I could barely feel my fingers...

Even winter gloves couldn’t keep my hands warm while they juggled two cardboard four-packs hauling a total of eight coffees, cappuccinos, and lattes. No small feat when paired with maneuvering over and around the snow piles that had accumulated along 12th Street‘s sidewalks and corners.

The late ’90s were a roaring good time in downtown Manhattan and for me, even being the least important member of a photo crew was no exception. If you don’t love the lowest job on a shoot, you’ll never love the highest.

It was a world away from hot, humid Panama, where my father was a ship pilot and years before I had done a photo-department internship with the Panama Canal Company. At the time, due to the complexities of color and my greenness in the darkroom, they’d only allow me to work with black and white film. With film, you never quite knew what you had until those first prints emerged from the chemicals. But in the fast-paced foreign world of New York, color images flew from a Hasselblad to a computer in seconds and painfully thin women dressed in black were always in need of lattes. I was happy to oblige, glad to be a part of something beautiful and creative, and in my element to be working in an environment where it was all about the client.

The industry has evolved at a mind-boggling speed, but that never changes — it is always all about the client.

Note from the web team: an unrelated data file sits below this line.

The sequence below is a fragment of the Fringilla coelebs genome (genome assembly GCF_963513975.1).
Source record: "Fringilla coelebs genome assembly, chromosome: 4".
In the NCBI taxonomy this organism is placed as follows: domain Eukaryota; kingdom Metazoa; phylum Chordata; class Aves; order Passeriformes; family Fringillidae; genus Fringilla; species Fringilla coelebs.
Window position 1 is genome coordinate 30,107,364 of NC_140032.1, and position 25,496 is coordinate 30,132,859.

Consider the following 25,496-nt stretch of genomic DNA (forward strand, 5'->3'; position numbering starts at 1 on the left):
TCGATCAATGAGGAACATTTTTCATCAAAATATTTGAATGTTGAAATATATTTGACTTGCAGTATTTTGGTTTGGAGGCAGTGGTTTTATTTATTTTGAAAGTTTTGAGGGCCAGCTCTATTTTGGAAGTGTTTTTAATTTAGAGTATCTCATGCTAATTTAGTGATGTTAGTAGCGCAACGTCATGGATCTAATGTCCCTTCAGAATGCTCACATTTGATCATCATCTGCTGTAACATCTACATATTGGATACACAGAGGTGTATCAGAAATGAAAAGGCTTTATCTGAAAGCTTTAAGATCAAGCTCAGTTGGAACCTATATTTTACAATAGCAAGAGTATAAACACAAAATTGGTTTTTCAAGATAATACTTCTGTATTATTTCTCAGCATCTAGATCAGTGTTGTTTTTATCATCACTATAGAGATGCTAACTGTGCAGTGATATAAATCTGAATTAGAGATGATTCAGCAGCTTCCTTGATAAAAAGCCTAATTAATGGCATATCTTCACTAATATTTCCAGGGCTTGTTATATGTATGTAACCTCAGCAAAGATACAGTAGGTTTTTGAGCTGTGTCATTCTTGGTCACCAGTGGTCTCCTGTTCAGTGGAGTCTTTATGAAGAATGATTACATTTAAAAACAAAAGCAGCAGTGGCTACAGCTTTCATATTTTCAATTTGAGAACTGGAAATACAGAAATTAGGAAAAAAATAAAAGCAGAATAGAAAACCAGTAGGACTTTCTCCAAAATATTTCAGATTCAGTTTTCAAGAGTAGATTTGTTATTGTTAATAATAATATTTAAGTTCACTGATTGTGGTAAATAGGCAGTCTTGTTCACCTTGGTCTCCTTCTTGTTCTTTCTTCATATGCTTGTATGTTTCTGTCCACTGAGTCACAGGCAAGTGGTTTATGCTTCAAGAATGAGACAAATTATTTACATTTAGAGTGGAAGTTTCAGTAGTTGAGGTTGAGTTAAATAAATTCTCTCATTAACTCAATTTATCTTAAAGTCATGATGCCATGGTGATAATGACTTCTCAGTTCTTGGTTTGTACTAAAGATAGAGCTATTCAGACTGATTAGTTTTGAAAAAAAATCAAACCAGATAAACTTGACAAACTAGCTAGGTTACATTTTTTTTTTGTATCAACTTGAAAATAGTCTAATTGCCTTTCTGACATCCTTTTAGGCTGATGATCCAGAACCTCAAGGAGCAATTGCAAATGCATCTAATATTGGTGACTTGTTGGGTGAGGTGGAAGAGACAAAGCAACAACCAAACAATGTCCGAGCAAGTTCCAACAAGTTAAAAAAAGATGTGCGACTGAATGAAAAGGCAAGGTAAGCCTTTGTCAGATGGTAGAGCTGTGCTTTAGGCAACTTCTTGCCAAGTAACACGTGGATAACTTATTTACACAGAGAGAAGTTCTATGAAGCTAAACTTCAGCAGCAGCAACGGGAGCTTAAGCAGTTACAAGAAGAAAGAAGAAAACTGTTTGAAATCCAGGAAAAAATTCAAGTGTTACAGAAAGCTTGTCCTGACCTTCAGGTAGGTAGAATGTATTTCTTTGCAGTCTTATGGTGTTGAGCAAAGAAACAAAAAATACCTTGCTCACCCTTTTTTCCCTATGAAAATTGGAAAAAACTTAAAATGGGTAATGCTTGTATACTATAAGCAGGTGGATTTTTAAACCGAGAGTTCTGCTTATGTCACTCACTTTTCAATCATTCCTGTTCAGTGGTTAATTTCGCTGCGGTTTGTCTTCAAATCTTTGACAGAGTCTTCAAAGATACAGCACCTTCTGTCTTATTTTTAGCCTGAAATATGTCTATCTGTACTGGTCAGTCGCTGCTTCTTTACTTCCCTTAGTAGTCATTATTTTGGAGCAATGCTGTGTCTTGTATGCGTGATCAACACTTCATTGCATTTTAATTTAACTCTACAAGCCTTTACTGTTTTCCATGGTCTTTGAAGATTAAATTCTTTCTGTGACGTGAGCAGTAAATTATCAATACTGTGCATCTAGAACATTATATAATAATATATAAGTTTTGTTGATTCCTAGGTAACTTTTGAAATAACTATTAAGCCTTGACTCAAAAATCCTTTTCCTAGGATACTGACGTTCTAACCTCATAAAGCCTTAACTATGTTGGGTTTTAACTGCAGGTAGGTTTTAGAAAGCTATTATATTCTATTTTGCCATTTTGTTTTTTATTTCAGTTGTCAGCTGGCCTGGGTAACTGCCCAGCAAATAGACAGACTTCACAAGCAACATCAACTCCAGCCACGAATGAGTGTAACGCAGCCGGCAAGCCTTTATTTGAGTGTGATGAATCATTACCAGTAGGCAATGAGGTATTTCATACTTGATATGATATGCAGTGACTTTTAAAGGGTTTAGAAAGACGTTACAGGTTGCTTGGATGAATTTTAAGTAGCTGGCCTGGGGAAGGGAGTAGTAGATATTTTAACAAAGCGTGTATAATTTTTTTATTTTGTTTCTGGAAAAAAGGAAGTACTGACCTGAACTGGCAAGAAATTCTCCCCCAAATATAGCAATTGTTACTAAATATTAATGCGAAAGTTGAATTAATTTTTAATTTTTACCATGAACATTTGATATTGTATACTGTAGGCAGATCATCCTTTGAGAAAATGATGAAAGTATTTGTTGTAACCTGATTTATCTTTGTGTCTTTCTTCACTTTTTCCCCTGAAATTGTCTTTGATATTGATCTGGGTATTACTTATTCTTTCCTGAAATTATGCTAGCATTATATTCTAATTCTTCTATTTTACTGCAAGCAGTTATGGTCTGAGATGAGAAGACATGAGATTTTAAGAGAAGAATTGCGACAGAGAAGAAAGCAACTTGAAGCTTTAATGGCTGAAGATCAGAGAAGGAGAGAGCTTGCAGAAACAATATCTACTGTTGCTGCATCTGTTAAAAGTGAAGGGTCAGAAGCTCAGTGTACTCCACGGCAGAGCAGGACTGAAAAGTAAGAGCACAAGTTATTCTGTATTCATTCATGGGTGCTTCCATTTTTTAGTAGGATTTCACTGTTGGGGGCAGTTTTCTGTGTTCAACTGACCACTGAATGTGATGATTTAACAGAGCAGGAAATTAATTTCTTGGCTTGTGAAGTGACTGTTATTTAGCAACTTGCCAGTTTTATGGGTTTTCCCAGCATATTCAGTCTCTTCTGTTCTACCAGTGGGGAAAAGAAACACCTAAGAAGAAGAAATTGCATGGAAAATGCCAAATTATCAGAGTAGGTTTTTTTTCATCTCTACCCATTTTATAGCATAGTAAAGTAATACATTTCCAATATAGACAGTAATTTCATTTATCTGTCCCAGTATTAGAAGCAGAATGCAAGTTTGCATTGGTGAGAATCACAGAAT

My next position on photo shoots was as a makeup artist. It took years of study and practice before I finally achieved the level of a true professional and my makeup work was on magazine covers. Nothing quite makes your heart sing like the first time you see your work in full-color print and your name in the credits. Or when you open a magazine you've read since you were a teenager to see an ad campaign you worked on next to the article you are reading. Those years of being “on set” with talented photographers showed me how light affects makeup, beauty, and the overall feeling of a photo. This knowledge gave me the opportunity to take the next step in my ongoing growth and become a photographer’s assistant. When that job took me to Paris twice — working hard can be fun! — I realized how valuable my on-set skills had become.

Then, on an early winter evening in 2006, I took some pictures of my six-year-old niece. She was making funny faces and acting like a true six-year-old. I lighted the photos with a single strobe and made a comical series of portraits for her mother. Having logged so many hours in the world of beauty and fashion, this was a refreshing change of pace. I began building a professional portfolio of children’s fashion, and in a few years, my photos were the ones on national magazine covers and advertisements.

Now that I’m married and have a beautiful young son, families are at the heart of my work. Working directly with families is a departure for me from my original photo background in the fashion and apparel industry. I've enjoyed learning how to work for families. It is much different than working for art directors. What I've learned is family portraits shine when you are fully present — when you feel most connected to your loved ones. That is the space we seek out, that is the space your portraits should come from.

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